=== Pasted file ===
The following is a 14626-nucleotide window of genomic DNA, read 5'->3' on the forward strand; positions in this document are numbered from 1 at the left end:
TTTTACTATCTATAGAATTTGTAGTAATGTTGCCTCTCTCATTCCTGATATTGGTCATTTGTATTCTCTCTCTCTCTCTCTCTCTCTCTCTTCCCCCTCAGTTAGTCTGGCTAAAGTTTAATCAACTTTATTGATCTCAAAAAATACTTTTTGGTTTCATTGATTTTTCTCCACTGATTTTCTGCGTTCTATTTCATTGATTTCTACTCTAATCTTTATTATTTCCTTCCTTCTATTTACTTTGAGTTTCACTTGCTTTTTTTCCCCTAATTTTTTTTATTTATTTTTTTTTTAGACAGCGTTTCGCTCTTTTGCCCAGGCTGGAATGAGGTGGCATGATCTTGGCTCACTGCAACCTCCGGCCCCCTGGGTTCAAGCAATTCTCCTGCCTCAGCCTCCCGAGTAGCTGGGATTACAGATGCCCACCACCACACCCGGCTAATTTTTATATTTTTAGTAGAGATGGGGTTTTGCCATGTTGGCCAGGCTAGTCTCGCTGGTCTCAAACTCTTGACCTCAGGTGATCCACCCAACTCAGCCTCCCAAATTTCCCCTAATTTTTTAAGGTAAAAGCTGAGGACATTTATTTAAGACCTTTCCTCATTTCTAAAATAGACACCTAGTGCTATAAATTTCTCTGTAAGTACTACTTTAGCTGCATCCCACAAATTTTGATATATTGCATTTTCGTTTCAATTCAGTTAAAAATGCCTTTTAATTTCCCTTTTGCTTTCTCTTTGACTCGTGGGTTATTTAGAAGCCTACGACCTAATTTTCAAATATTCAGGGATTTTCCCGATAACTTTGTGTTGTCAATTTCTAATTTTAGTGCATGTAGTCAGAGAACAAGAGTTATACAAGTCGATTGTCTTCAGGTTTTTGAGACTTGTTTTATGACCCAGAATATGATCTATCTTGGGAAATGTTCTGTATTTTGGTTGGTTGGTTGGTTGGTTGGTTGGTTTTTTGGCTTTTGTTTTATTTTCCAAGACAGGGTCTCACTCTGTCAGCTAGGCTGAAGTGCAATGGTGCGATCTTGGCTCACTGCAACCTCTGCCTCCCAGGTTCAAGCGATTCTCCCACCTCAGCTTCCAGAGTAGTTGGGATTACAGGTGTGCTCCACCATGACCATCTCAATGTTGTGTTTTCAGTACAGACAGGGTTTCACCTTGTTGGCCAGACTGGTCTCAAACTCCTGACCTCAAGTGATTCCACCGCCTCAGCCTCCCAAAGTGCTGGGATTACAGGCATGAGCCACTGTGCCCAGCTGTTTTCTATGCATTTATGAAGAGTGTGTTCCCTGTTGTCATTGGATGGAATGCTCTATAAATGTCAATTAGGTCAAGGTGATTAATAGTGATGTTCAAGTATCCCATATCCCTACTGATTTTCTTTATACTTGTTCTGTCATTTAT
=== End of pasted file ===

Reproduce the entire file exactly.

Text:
The following is a 14626-nucleotide window of genomic DNA, read 5'->3' on the forward strand; positions in this document are numbered from 1 at the left end:
TTTTACTATCTATAGAATTTGTAGTAATGTTGCCTCTCTCATTCCTGATATTGGTCATTTGTATTCTCTCTCTCTCTCTCTCTCTCTCTCTTCCCCCTCAGTTAGTCTGGCTAAAGTTTAATCAACTTTATTGATCTCAAAAAATACTTTTTGGTTTCATTGATTTTTCTCCACTGATTTTCTGCGTTCTATTTCATTGATTTCTACTCTAATCTTTATTATTTCCTTCCTTCTATTTACTTTGAGTTTCACTTGCTTTTTTTCCCCTAATTTTTTTTATTTATTTTTTTTTTAGACAGCGTTTCGCTCTTTTGCCCAGGCTGGAATGAGGTGGCATGATCTTGGCTCACTGCAACCTCCGGCCCCCTGGGTTCAAGCAATTCTCCTGCCTCAGCCTCCCGAGTAGCTGGGATTACAGATGCCCACCACCACACCCGGCTAATTTTTATATTTTTAGTAGAGATGGGGTTTTGCCATGTTGGCCAGGCTAGTCTCGCTGGTCTCAAACTCTTGACCTCAGGTGATCCACCCAACTCAGCCTCCCAAATTTCCCCTAATTTTTTAAGGTAAAAGCTGAGGACATTTATTTAAGACCTTTCCTCATTTCTAAAATAGACACCTAGTGCTATAAATTTCTCTGTAAGTACTACTTTAGCTGCATCCCACAAATTTTGATATATTGCATTTTCGTTTCAATTCAGTTAAAAATGCCTTTTAATTTCCCTTTTGCTTTCTCTTTGACTCGTGGGTTATTTAGAAGCCTACGACCTAATTTTCAAATATTCAGGGATTTTCCCGATAACTTTGTGTTGTCAATTTCTAATTTTAGTGCATGTAGTCAGAGAACAAGAGTTATACAAGTCGATTGTCTTCAGGTTTTTGAGACTTGTTTTATGACCCAGAATATGATCTATCTTGGGAAATGTTCTGTATTTTGGTTGGTTGGTTGGTTGGTTGGTTGGTTTTTTGGCTTTTGTTTTATTTTCCAAGACAGGGTCTCACTCTGTCAGCTAGGCTGAAGTGCAATGGTGCGATCTTGGCTCACTGCAACCTCTGCCTCCCAGGTTCAAGCGATTCTCCCACCTCAGCTTCCAGAGTAGTTGGGATTACAGGTGTGCTCCACCATGACCATCTCAATGTTGTGTTTTCAGTACAGACAGGGTTTCACCTTGTTGGCCAGACTGGTCTCAAACTCCTGACCTCAAGTGATTCCACCGCCTCAGCCTCCCAAAGTGCTGGGATTACAGGCATGAGCCACTGTGCCCAGCTGTTTTCTATGCATTTATGAAGAGTGTGTTCCCTGTTGTCATTGGATGGAATGCTCTATAAATGTCAATTAGGTCAAGGTGATTAATAGTGATGTTCAAGTATCCCATATCCCTACTGATTTTCTTTATACTTGTTCTGTCATTTAT